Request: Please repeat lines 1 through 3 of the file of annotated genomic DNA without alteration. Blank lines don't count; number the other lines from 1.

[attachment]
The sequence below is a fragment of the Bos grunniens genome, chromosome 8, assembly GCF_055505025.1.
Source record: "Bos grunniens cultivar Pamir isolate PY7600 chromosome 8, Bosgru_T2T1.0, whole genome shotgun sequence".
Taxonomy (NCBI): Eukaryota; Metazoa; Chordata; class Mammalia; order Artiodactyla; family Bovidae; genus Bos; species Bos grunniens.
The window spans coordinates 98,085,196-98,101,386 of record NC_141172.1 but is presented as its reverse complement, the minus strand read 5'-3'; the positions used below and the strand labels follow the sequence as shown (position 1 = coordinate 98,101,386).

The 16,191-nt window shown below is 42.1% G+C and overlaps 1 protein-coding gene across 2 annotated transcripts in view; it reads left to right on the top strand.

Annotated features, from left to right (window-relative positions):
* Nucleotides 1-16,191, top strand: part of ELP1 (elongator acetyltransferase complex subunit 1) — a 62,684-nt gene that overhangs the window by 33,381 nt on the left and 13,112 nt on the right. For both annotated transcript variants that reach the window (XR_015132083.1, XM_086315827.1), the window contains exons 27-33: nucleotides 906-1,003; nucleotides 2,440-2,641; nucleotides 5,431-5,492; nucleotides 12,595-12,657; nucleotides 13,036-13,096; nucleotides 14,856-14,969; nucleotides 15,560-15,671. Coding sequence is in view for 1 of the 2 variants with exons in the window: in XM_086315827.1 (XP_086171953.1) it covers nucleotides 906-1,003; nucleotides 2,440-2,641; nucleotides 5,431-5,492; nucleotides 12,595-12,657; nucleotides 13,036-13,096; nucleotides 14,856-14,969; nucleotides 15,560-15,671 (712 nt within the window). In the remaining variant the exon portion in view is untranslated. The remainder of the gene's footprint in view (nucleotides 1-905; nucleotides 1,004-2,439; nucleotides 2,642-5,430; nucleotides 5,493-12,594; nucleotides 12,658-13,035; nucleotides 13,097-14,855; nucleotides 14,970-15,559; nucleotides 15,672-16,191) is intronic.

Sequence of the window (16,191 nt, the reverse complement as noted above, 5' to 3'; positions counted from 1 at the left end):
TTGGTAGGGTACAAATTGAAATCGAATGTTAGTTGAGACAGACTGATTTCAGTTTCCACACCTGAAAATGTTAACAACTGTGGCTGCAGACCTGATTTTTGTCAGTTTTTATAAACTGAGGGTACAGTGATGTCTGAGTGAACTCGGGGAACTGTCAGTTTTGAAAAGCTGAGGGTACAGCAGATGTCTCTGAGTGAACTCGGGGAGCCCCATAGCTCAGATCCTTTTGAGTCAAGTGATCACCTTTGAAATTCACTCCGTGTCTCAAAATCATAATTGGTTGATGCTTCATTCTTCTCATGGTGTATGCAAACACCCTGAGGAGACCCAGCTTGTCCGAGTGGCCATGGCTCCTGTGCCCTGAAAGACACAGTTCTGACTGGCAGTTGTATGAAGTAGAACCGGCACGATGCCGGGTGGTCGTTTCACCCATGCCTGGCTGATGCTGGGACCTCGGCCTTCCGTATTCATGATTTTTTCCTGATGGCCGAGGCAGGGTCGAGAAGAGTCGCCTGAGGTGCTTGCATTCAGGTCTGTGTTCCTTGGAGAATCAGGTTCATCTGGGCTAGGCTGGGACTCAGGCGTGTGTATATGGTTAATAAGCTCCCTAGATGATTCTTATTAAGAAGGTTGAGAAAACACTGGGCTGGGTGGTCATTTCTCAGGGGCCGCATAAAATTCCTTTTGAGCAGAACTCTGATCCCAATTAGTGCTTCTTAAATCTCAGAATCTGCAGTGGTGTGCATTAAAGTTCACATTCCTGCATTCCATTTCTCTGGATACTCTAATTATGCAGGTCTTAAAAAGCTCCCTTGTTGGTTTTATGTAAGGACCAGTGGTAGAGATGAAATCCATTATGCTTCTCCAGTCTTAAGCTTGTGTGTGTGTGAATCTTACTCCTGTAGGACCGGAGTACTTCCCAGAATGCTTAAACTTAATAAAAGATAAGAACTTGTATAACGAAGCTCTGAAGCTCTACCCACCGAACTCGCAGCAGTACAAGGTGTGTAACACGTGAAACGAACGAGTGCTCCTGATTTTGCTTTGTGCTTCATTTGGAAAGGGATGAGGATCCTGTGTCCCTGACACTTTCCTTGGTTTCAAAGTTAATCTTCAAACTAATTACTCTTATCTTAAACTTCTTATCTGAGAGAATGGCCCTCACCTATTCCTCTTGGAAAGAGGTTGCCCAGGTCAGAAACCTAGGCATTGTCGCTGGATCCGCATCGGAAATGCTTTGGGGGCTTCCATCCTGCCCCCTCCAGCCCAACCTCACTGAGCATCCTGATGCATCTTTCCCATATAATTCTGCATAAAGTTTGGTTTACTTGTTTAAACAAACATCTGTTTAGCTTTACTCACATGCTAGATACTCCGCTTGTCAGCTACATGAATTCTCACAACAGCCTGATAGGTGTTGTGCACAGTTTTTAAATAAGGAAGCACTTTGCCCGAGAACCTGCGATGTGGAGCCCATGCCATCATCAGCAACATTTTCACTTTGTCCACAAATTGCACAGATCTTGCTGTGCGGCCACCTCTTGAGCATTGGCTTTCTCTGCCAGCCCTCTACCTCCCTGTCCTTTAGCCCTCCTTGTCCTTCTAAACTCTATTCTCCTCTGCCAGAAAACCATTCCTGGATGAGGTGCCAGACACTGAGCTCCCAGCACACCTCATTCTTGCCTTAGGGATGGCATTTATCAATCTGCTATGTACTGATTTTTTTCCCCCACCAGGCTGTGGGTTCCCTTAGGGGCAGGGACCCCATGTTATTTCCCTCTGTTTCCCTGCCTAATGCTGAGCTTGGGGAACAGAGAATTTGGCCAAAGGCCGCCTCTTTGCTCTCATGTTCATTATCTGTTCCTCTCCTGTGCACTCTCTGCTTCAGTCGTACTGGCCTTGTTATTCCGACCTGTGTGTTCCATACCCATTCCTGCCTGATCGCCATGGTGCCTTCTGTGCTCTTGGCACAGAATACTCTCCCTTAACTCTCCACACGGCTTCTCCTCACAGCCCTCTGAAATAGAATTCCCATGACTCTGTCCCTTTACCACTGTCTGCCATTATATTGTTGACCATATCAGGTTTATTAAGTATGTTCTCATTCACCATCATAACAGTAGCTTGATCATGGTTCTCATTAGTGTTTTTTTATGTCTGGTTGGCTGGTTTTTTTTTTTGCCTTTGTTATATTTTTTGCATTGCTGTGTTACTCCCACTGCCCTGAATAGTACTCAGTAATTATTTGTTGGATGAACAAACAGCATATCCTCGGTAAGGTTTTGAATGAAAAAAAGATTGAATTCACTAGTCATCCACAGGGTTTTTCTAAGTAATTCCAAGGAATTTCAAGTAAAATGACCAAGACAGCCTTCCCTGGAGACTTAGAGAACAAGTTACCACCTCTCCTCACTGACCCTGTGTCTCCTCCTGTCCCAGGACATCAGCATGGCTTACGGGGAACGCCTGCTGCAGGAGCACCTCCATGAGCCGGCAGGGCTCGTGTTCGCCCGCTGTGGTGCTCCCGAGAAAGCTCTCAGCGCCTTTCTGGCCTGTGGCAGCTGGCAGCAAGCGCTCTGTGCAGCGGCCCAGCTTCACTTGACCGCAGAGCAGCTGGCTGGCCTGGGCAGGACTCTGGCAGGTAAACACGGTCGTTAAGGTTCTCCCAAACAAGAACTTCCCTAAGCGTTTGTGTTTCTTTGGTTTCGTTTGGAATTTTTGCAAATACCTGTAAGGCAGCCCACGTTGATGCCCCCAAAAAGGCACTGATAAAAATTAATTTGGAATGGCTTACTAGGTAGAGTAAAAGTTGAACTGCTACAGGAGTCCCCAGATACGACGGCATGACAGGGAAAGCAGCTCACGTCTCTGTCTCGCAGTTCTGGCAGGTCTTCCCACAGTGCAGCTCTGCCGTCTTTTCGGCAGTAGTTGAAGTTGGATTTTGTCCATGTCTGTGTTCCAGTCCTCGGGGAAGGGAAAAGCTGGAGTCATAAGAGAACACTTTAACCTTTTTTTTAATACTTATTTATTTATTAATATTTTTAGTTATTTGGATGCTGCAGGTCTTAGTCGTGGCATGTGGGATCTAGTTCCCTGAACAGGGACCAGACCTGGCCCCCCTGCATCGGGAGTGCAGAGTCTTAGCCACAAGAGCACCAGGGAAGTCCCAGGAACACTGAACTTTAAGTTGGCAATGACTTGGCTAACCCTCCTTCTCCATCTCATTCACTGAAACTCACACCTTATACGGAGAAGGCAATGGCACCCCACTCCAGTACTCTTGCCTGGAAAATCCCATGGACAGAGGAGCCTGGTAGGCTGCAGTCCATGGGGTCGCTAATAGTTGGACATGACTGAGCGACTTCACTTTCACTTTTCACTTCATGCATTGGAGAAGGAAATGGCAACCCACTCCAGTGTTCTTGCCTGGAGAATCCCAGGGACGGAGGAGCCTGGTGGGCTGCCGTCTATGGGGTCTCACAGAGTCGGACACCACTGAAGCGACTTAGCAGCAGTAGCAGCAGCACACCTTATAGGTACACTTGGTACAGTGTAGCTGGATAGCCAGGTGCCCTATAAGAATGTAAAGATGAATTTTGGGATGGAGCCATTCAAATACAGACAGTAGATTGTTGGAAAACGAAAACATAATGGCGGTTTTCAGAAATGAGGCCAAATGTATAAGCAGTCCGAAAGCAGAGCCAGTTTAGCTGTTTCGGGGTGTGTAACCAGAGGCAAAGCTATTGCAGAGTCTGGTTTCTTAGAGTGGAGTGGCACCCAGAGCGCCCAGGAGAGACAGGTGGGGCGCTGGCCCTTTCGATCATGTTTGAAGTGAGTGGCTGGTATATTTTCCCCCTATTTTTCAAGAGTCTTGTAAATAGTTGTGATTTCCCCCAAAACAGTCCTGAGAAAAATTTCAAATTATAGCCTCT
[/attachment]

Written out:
The sequence below is a fragment of the Bos grunniens genome, chromosome 8, assembly GCF_055505025.1.
Source record: "Bos grunniens cultivar Pamir isolate PY7600 chromosome 8, Bosgru_T2T1.0, whole genome shotgun sequence".
Taxonomy (NCBI): Eukaryota; Metazoa; Chordata; class Mammalia; order Artiodactyla; family Bovidae; genus Bos; species Bos grunniens.